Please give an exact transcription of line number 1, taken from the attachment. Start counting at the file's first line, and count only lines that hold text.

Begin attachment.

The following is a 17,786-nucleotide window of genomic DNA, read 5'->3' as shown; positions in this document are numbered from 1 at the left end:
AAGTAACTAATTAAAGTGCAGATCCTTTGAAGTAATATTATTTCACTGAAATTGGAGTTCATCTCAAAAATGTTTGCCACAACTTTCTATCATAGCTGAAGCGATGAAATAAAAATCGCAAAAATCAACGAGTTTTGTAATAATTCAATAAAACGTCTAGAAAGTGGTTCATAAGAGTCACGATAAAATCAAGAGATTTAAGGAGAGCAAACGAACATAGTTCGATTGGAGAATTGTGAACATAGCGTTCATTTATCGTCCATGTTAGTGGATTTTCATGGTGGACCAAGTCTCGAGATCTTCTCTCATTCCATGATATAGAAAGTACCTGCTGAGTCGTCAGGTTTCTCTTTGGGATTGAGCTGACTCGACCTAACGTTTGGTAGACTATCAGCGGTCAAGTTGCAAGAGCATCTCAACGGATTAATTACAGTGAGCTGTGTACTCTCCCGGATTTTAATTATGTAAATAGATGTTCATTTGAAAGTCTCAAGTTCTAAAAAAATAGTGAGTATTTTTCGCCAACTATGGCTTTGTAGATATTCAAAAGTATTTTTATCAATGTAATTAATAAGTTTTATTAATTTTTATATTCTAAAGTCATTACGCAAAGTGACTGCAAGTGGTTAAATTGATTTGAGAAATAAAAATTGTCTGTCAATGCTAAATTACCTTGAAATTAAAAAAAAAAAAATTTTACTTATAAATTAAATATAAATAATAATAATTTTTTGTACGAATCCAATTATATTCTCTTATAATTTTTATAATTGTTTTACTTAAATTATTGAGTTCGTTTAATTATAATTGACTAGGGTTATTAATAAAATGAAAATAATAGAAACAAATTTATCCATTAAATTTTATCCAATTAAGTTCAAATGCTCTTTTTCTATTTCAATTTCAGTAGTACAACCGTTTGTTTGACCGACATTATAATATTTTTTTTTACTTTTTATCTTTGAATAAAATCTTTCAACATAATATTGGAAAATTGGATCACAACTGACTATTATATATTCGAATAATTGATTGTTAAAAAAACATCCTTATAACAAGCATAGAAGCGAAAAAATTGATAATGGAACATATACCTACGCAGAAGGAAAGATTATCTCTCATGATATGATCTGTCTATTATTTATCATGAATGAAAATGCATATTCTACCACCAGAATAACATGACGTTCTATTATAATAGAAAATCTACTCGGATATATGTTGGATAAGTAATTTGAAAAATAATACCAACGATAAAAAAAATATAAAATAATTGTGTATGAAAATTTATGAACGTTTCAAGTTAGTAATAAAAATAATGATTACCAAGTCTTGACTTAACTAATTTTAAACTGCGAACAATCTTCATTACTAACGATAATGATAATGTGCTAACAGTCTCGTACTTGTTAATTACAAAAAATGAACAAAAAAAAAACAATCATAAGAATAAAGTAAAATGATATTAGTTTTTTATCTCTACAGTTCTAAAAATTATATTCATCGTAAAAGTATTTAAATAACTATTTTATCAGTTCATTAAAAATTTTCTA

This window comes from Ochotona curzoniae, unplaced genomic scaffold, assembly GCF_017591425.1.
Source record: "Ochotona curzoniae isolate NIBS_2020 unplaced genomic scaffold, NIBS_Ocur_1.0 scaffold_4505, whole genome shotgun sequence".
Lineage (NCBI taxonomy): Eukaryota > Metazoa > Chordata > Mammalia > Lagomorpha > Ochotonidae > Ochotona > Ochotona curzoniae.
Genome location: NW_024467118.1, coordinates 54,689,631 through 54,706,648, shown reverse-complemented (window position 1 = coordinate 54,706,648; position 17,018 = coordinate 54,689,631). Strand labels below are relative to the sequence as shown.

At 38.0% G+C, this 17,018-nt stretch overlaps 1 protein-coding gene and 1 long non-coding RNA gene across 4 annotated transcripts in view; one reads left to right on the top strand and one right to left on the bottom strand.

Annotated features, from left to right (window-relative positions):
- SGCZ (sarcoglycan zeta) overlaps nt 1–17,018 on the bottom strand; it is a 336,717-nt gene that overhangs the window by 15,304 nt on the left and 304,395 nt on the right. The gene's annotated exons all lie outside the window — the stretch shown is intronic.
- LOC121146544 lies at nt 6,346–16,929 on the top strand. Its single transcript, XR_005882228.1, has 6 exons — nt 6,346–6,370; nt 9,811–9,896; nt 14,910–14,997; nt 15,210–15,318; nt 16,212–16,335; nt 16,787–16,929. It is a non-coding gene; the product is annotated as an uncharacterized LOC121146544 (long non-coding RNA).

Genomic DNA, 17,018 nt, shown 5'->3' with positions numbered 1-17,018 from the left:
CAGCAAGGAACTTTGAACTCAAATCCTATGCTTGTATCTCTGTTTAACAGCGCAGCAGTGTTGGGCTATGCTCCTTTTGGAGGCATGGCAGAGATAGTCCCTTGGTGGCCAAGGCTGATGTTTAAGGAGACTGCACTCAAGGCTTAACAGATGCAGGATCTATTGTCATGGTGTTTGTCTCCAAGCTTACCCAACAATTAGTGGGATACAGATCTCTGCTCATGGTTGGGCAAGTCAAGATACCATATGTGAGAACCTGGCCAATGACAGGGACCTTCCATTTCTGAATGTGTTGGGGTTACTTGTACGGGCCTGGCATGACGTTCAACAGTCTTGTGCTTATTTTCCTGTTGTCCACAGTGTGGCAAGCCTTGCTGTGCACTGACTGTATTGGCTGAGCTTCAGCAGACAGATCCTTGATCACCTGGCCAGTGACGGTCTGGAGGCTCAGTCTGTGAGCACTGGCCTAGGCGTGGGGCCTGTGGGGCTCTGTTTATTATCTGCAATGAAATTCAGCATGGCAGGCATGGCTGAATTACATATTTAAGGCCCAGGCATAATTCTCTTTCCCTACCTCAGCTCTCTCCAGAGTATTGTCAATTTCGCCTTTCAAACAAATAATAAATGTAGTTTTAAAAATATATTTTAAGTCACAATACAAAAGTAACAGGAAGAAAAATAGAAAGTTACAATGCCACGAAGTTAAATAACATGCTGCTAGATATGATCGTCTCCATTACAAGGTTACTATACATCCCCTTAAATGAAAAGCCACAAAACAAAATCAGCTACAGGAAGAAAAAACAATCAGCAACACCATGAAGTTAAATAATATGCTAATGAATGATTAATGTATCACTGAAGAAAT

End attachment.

The following is a 17,786-nucleotide window of genomic DNA, read 5'->3' as shown; positions in this document are numbered from 1 at the left end: